From the Editors of E/The Environmental Magazine
How do I recycle or safely dispose of used batteries?
—Tom Shamrell, Brattleboro, VT
Unfortunately, most of the more than 750 million alkaline batteries sold each year to power our cameras, flashlights and Discmans are landfilled and incinerated, not recycled. The chemicals in these batteries—particularly cadmium—present a major health hazard if they leak from their corroded metal jackets. Cadmium is a probable human carcinogen, and it can also affect kidney and lung function.
Several states, including Maine, Vermont and Florida, have passed legislation prohibiting incineration and landfilling of mercury-containing and lead-acid batteries, according to the U.S. Environmental Protection Agency’s Office of Product Stewardship. Regardless of your home state’s attitude on batteries, you should contact your town’s solid waste office to see if there are any planned Hazardous Waste Collection Days. Batteries awaiting recycling should be stored separately from other hazardous materials in a cool and dry area.
Or take advantage of some of the increasingly popular national battery recycling programs. Since 1989, 13 states have adopted laws (including battery labeling requirements) to encourage the collection and recycling of used rechargeable batteries. In 1996, Congress passed the Mercury-Containing and Rechargeable Battery Management Act, which helps facilitate the Rechargeable Battery Recycling Corporation’s (RBRC) nationwide take back program. According to RBRC, some rechargeable batteries can go through 1,000 cycles. RBRC recycles million of batteries each year, collecting used batteries from more than 30,000 depositories in the U.S. and Canada, many at large retailers such as Home Depot, Best Buy and Target. The RBRC collects only nickel-cadmium, nickel-metal hydride, lithium ion and small sealed-lead batteries.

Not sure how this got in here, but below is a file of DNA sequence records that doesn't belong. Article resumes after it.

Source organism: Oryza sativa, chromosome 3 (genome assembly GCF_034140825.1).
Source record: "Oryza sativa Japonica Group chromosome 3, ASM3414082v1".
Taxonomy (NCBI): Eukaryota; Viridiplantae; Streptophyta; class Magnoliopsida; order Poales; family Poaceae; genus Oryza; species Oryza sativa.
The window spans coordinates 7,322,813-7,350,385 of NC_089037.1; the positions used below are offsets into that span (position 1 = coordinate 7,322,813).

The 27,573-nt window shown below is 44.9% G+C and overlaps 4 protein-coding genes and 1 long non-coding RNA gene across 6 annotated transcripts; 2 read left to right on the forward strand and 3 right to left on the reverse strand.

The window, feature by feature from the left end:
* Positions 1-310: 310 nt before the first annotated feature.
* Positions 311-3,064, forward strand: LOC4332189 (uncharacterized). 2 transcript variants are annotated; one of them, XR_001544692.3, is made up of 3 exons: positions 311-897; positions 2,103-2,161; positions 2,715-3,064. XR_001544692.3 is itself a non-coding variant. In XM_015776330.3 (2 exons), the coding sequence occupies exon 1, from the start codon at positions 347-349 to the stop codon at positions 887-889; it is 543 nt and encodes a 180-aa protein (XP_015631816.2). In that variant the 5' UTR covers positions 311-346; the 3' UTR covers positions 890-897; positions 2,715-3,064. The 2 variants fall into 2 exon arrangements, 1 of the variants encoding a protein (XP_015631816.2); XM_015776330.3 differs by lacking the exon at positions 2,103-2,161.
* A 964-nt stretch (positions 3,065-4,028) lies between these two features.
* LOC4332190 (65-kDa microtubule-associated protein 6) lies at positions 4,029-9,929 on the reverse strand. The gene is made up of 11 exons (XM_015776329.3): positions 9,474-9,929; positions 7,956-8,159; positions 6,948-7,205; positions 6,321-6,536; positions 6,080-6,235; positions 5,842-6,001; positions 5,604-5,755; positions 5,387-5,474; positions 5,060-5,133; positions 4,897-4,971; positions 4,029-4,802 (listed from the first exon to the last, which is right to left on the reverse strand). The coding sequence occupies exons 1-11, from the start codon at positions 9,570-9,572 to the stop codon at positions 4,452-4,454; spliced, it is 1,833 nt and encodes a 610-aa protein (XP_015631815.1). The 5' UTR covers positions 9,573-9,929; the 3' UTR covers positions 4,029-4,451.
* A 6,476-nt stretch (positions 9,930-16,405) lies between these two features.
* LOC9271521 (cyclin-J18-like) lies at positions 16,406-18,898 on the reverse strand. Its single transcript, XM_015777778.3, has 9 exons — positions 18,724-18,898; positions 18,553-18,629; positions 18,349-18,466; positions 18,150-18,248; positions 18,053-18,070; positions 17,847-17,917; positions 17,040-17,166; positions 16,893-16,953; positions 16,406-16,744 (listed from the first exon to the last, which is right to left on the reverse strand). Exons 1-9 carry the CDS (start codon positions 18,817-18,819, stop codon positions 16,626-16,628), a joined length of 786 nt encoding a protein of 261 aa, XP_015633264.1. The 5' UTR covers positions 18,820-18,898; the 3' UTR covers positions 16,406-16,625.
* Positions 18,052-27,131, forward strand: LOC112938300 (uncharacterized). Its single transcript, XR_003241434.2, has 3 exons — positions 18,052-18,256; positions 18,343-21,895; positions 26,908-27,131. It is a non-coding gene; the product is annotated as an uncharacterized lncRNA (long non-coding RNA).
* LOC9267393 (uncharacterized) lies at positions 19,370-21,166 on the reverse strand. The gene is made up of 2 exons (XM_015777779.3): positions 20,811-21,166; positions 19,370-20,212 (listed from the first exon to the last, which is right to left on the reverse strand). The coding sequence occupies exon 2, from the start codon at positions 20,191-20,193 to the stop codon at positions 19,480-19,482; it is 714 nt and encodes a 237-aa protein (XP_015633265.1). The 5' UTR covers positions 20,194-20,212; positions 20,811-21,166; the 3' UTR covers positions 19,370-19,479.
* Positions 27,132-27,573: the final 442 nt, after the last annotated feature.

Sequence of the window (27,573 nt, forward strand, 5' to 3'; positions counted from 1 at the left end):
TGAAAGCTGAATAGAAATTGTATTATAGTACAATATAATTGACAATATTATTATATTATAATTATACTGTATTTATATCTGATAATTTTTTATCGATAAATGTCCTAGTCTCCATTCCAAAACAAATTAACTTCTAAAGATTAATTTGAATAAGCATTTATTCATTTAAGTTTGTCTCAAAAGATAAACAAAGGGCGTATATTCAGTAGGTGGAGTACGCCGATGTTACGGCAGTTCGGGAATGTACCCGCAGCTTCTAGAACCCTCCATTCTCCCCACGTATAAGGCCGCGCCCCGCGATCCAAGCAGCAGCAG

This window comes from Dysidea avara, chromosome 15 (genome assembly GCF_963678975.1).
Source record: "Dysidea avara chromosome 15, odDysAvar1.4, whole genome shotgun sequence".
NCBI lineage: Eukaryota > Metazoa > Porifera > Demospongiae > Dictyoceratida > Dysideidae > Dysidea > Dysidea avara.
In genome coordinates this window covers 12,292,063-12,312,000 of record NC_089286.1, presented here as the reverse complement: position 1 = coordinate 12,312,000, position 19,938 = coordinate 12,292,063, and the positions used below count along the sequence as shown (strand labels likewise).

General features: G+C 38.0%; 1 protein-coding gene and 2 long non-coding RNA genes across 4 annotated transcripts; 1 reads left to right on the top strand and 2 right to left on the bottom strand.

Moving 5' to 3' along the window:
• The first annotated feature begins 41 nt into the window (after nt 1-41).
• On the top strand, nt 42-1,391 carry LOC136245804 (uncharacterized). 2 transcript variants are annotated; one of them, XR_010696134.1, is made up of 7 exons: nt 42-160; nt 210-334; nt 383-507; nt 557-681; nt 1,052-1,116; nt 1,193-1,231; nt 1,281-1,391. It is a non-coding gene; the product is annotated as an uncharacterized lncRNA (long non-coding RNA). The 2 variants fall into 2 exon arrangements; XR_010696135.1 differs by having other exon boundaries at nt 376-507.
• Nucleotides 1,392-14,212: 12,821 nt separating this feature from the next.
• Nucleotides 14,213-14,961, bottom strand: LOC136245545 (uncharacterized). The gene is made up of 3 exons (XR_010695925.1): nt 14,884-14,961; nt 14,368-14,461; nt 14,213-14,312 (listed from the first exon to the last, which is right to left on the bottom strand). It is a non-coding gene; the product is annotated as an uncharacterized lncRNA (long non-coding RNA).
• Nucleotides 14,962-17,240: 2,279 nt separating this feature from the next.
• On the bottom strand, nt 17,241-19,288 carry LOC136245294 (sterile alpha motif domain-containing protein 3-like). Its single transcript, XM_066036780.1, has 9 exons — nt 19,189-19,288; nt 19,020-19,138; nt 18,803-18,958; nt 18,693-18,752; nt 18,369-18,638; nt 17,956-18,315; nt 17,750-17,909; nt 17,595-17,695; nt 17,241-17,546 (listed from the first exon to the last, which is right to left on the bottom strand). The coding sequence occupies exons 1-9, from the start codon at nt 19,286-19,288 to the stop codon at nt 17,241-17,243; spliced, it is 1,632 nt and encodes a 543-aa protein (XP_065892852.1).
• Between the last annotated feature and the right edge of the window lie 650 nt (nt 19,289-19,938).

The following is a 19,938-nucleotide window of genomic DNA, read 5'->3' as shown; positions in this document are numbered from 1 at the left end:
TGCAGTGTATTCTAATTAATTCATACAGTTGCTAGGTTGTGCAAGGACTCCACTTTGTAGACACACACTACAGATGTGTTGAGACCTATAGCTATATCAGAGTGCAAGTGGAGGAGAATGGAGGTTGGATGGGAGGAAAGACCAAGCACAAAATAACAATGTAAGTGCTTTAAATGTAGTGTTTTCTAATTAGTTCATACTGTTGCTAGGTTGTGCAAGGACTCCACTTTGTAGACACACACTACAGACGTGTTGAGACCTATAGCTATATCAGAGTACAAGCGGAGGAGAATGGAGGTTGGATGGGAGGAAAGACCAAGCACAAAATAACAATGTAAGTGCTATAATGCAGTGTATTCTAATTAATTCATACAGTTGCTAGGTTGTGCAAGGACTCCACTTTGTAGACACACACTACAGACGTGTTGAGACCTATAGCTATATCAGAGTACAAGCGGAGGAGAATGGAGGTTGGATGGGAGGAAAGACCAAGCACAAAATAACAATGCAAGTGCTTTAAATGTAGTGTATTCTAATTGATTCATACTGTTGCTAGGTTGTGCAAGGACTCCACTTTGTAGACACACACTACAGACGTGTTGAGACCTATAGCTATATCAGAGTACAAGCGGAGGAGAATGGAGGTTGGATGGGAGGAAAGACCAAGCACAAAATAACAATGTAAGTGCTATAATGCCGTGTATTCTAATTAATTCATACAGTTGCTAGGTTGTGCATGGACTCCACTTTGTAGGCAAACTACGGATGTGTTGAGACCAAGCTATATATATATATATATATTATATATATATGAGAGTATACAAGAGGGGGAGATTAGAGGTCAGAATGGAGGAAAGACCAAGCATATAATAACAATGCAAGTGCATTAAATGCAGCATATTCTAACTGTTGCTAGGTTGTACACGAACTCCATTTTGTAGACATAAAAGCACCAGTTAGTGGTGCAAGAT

The Big Green Box battery-recycling program provides consumers, companies and government agencies with a simple method for recycling both batteries and portable electronic devices (cellphones, cameras, calculators and laptops) without having to drive to a recycling center. You prepay for a sturdy cardboard box (the consumer version is $58) that will hold up to 40 pounds of recyclables. The cost of the box includes all shipping, handling and recycling fees. You keep the box handy, filling it with old batteries and equipment as you go—and simply ship it to The Big Green Box address when it’s full.
CONTACT: U.S. Environmental Protection Agency’s Office of Product Stewardship, Office of Solid Waste, (800) 424-9346, www.epa.gov/epr/products/batteries.html; Rechargeable Battery Recycling Corporation, (678) 419-9990, www.rbrc.org; The Big Green Box, (714) 879-2067, www.biggreenbox.com.